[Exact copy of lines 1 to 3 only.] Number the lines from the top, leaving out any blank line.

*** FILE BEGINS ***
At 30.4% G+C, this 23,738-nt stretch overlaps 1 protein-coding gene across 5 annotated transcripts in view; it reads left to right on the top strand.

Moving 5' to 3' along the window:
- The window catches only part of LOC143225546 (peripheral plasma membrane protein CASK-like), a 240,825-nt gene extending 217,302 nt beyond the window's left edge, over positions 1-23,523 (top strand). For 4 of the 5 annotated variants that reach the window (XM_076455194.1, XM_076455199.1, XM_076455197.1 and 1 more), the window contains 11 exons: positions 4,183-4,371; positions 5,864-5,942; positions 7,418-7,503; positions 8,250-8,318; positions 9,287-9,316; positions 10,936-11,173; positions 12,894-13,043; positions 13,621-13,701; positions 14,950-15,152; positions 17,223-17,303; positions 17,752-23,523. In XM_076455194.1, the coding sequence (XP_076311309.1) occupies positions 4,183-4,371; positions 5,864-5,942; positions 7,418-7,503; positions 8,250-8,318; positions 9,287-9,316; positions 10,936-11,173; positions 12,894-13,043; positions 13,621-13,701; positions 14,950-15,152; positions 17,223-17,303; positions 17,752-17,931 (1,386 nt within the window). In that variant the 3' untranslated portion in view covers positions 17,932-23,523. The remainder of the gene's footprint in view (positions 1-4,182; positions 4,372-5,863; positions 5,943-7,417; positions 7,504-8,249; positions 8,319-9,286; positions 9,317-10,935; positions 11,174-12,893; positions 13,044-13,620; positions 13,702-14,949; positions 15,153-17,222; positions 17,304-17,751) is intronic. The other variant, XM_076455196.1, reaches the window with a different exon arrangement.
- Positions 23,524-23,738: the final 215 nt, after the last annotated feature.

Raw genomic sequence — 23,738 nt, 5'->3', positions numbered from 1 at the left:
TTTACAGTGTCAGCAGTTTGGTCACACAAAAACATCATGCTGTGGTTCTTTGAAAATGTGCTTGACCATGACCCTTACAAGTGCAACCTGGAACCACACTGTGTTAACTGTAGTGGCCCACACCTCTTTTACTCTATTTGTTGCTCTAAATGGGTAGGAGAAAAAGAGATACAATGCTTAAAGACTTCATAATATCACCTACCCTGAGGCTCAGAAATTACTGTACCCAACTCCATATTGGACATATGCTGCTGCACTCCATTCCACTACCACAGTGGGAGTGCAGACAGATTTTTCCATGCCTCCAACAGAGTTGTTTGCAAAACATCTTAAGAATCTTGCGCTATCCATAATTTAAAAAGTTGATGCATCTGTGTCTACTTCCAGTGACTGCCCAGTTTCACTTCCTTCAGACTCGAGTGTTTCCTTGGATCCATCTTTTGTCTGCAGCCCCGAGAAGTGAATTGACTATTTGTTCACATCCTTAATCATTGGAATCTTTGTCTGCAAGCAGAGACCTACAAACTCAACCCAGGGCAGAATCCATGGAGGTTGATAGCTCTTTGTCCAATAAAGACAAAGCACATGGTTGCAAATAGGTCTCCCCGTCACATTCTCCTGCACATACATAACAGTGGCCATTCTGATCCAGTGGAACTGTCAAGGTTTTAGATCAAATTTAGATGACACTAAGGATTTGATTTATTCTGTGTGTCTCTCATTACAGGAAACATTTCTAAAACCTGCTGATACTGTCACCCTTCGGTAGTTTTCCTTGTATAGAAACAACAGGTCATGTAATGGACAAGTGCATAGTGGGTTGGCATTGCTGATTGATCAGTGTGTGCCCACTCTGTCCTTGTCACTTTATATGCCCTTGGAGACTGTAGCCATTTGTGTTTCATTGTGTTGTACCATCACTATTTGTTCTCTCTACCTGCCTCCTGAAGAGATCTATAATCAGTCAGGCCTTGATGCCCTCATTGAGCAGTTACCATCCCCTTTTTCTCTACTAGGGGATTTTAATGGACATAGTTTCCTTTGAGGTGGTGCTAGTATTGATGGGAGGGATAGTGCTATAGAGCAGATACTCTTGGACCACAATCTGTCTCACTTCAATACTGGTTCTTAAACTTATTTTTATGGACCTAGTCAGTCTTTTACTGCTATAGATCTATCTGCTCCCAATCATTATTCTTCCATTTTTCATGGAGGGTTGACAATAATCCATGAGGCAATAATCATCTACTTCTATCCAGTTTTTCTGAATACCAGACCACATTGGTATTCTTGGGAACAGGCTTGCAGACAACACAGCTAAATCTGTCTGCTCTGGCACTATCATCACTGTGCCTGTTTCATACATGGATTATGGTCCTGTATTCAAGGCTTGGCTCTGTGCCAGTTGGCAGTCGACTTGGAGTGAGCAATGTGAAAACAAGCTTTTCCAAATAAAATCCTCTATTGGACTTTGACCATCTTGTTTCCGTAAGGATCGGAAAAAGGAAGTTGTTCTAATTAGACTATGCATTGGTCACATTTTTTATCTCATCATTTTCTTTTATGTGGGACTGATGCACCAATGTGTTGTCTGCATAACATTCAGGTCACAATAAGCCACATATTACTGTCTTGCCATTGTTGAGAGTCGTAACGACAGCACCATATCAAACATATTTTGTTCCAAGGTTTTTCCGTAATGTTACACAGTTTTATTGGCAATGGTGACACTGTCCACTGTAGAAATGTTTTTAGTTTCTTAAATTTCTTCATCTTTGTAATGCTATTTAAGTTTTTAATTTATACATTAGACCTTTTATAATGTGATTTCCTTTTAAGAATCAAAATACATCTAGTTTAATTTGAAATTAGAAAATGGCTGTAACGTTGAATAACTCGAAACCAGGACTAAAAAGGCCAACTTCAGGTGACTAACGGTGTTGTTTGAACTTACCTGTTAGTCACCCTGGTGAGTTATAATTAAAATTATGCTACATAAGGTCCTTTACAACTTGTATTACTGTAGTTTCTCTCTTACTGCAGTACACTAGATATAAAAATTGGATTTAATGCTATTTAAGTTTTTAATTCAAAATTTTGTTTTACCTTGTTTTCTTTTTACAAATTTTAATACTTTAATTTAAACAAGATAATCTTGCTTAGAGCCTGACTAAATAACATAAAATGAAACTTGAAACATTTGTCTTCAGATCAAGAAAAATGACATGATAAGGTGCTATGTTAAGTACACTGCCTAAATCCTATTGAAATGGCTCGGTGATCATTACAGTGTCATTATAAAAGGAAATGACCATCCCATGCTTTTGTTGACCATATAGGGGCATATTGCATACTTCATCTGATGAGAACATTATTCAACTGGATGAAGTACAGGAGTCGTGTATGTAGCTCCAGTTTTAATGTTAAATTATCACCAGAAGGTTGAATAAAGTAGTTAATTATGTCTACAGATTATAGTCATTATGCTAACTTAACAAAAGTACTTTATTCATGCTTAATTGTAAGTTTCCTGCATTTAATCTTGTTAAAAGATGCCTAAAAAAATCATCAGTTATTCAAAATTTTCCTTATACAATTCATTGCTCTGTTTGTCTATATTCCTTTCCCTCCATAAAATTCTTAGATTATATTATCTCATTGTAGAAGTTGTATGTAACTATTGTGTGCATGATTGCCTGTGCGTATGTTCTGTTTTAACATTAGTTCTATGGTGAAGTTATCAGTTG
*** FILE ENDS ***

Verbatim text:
At 30.4% G+C, this 23,738-nt stretch overlaps 1 protein-coding gene across 5 annotated transcripts in view; it reads left to right on the top strand.

Moving 5' to 3' along the window:
- The window catches only part of LOC143225546 (peripheral plasma membrane protein CASK-like), a 240,825-nt gene extending 217,302 nt beyond the window's left edge, over positions 1-23,523 (top strand). For 4 of the 5 annotated variants that reach the window (XM_076455194.1, XM_076455199.1, XM_076455197.1 and 1 more), the window contains 11 exons: positions 4,183-4,371; positions 5,864-5,942; positions 7,418-7,503; positions 8,250-8,318; positions 9,287-9,316; positions 10,936-11,173; positions 12,894-13,043; positions 13,621-13,701; positions 14,950-15,152; positions 17,223-17,303; positions 17,752-23,523. In XM_076455194.1, the coding sequence (XP_076311309.1) occupies positions 4,183-4,371; positions 5,864-5,942; positions 7,418-7,503; positions 8,250-8,318; positions 9,287-9,316; positions 10,936-11,173; positions 12,894-13,043; positions 13,621-13,701; positions 14,950-15,152; positions 17,223-17,303; positions 17,752-17,931 (1,386 nt within the window). In that variant the 3' untranslated portion in view covers positions 17,932-23,523. The remainder of the gene's footprint in view (positions 1-4,182; positions 4,372-5,863; positions 5,943-7,417; positions 7,504-8,249; positions 8,319-9,286; positions 9,317-10,935; positions 11,174-12,893; positions 13,044-13,620; positions 13,702-14,949; positions 15,153-17,222; positions 17,304-17,751) is intronic. The other variant, XM_076455196.1, reaches the window with a different exon arrangement.